So it’s not quite winning the lottery, but the Schoenherr family of Woodbury, Minn., did get lucky in being selected to have their front yard transformed into an “Edible Estate.” In the coming weeks the family of four — spouses Catherine and John and their children, Aaron and Andrea — will be working with artist Fritz Haeg and a cadre of volunteers to create what Haeg calls “a diverse organic productive pleasure garden out the front door.” The fifteenth in a series of Edible Estates that Haeg has created around the world, this one brings the eight-year project to a close, and is a homecoming of sorts for the artist, who grew up in suburban Minneapolis and is now based in Los Angeles.
Some 100 families from all over the Twin Cities metro region offered their lawns and their labor for the project, responding to a call for participants that went out two months ago. Haeg noted that the Schoenherrs are just what he’d hoped for: They live in an outer suburb; their front lawn is large and highly visible, with lots of sun exposure; and they have gardening skills. And while that last qualification only came about recently for the family, their energy, enthusiasm and sheer ambition will prove as valuable as years of experience digging, tending, and harvesting.
Interestingly, it was 24-year-old Aaron’s work toward a statistics degree at the University of Minnesota that led the Schoenherrs to grow their own food. “He was required to develop a project that didn’t involve people, so he created different scenarios growing plants, which he discovered he really loved,” says Catherine. “I recalled Harry Truman’s quote, ‘the best way to give advice to your children is to find out what they want and then advise them to do it.’ So I asked John if he’d be interested in renting land to grow vegetables, and he jumped on it.” That was just a year ago — before then, the family’s food-growing was limited to a couple of tomato pots, a raspberry patch, and some strawberries.
After a summer tending their 35-by-80-foot plot, the gardening bug had taken hold. The family enjoyed spending time together working as adults, and Catherine in particular found that “working with my hands, getting dirty, watching a dill seed that you can hardly see become a huge plant that you make pickles with — all of that is magical. A lot of good work and good energy comes out of that.”
By the end of the year she was growing hydroponic lettuce in their basement: “Food you grow yourself tastes better. I want more of that in our lives.” The family was planning to forego the rental land and set up some 30 straw bales, the newest trend in home gardening, in the backyard for the current growing season (some of those bales will now be part of the Edible Estate on view to the public).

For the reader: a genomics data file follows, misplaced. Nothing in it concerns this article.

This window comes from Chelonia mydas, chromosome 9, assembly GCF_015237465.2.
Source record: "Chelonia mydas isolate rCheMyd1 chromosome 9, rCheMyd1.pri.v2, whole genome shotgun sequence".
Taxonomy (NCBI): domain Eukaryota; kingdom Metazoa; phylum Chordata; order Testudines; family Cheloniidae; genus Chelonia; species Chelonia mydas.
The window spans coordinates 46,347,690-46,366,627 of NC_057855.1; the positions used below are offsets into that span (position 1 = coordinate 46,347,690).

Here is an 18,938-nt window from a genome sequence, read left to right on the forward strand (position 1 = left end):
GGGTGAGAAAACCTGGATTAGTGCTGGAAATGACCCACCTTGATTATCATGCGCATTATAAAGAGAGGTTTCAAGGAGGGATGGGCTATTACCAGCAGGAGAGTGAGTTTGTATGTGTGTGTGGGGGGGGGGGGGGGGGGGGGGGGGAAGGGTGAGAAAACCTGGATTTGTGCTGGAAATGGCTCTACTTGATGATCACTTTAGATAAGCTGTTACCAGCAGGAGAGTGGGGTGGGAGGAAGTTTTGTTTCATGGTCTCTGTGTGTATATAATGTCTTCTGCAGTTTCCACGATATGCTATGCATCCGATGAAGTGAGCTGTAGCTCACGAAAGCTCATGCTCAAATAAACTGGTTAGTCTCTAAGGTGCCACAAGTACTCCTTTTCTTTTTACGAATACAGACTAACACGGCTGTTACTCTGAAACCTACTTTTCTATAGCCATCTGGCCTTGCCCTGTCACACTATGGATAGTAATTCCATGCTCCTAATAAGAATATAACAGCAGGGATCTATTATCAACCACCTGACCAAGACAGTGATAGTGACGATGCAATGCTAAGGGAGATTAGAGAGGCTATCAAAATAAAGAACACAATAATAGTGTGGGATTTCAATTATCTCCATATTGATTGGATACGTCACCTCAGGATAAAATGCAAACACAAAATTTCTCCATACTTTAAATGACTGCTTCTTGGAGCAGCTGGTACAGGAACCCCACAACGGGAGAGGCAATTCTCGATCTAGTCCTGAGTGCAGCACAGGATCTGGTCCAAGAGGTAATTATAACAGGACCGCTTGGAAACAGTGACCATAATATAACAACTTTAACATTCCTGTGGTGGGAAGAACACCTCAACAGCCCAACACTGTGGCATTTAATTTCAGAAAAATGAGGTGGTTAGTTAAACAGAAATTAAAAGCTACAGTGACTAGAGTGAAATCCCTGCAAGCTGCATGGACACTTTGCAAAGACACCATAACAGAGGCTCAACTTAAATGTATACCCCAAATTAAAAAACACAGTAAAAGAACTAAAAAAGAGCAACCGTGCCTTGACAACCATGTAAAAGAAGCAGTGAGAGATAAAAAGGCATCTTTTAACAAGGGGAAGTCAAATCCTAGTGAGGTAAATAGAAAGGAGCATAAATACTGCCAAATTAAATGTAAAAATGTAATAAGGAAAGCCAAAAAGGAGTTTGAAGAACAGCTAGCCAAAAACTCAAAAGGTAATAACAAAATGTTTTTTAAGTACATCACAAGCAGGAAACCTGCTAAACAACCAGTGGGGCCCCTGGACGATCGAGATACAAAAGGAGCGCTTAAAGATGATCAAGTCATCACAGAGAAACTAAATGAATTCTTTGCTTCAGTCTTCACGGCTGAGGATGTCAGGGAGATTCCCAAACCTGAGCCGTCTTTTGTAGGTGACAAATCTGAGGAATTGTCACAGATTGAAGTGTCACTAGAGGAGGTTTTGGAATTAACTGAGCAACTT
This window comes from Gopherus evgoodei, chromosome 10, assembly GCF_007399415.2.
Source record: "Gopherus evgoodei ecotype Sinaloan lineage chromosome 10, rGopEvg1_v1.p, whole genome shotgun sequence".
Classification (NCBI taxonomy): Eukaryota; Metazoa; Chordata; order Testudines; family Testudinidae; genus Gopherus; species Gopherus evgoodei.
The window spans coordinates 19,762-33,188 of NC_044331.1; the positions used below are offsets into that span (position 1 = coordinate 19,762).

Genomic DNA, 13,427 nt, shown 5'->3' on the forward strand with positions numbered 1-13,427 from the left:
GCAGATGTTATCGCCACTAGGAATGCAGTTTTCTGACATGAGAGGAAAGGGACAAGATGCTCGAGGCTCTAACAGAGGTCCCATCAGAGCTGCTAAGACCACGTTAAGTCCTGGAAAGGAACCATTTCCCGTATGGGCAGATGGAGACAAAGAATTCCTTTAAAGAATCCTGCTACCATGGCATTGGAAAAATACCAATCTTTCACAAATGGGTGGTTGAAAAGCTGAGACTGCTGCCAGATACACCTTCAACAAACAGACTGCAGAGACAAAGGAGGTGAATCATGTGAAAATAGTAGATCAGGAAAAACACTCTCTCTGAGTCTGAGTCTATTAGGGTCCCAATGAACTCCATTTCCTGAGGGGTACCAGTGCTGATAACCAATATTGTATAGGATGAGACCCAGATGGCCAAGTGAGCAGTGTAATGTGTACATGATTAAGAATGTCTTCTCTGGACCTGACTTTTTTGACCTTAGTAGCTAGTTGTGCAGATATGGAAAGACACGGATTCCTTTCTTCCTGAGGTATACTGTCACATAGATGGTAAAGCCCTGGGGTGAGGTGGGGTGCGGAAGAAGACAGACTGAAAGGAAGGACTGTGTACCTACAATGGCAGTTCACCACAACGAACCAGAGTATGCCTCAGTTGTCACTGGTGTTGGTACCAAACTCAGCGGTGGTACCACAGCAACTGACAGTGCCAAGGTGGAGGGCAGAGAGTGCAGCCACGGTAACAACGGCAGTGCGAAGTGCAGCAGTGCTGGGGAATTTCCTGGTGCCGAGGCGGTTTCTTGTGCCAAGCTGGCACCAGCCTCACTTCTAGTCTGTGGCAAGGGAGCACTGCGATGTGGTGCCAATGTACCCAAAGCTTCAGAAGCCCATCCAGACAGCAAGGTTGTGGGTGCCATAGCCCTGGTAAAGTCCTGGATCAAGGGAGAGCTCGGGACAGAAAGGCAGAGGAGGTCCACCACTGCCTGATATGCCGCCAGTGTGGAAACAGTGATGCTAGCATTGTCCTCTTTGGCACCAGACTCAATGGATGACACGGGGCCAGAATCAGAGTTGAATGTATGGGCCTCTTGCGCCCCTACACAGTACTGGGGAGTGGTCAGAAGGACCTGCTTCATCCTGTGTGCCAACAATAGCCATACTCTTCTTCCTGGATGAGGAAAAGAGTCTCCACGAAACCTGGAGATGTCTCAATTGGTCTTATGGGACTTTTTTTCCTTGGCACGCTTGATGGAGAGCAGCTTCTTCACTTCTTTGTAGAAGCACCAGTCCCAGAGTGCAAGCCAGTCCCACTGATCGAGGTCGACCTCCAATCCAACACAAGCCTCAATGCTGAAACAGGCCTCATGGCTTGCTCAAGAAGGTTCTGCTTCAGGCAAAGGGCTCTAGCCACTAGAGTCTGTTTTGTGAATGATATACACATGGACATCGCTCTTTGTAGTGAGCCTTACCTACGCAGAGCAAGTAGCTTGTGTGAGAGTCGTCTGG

John points out that their rental plot last summer is about the same size as their newly established Edible Estate, and they won’t have the daily commute, some 40 minutes total. “I look at this as an opportunity to create a place where we can meet with neighbors and share food,” he says. “It also keeps our family working on things together — the kids are out of the house, so it brings them back.” (Aaron lives in St. Paul and 22-year-old Andrea is a dance instructor in Woodbury.) Catherine is looking forward to creating a section of the Edible Estate for children — a supplement of sorts to the Little Free Library already standing in the yard, which is popular with youngsters at her neighbor’s home childcare business.
If there’s one aspect of the project that attracts John above all others, it’s the “very strong possibility” of including a community bread oven in the Estate. As with the straw bales, this project was already in the works, inspired by a class he took at Grand Marais’ North House Folk School. “Other people in our neighborhood also bake bread, so we hope to pull this off.”
Both John, an engineering manager at 3M, and Catherine, a part-time massage therapist and artist who makes bracelets with reindeer leather, are big supporters of the Folk School. Catherine calls it her “home away from home”; she’s learned how to spin and weave there, as well as make paper, sausage, and pickles, and helped her father teach canoe building — all skills that could play into the Walker exhibition Domestic Integrities A05, opening on August 8 as another component of Haeg’s six-month artist residency. “I believe working with your hands and making things changes who a person is,” she says.
Despite the dramatic transformation to come, she is not worried about standing out in Woodbury, which, as she noted in responding to the Edible Estates call, is “a place I affectionately call Beigeville.” Instead, she views the undertaking as an opportunity to show one of many alternative ways “to live and be in the world. As a family in suburbia, our front yard will say, ‘here’s another option to think about.’”